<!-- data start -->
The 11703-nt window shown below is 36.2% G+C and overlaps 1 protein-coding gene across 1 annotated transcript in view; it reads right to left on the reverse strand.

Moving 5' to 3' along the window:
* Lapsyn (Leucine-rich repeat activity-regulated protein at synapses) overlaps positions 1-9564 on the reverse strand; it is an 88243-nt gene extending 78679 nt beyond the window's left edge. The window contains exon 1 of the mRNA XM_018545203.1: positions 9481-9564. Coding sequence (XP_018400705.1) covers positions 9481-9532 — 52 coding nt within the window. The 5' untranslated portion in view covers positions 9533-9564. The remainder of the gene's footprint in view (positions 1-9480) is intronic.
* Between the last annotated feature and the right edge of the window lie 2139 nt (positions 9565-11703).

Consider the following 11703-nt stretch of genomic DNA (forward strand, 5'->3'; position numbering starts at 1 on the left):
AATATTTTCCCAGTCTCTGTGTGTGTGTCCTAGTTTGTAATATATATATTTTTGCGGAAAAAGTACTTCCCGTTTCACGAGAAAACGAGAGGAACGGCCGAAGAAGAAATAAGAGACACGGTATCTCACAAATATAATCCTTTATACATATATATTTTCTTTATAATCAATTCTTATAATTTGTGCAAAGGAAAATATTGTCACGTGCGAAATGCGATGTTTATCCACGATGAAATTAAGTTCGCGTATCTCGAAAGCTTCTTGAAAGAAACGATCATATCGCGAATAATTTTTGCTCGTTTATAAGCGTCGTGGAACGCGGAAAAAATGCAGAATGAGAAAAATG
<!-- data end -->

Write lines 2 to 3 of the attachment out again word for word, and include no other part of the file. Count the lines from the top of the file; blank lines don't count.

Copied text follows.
Moving 5' to 3' along the window:
* Lapsyn (Leucine-rich repeat activity-regulated protein at synapses) overlaps positions 1-9564 on the reverse strand; it is an 88243-nt gene extending 78679 nt beyond the window's left edge. The window contains exon 1 of the mRNA XM_018545203.1: positions 9481-9564. Coding sequence (XP_018400705.1) covers positions 9481-9532 — 52 coding nt within the window. The 5' untranslated portion in view covers positions 9533-9564. The remainder of the gene's footprint in view (positions 1-9480) is intronic.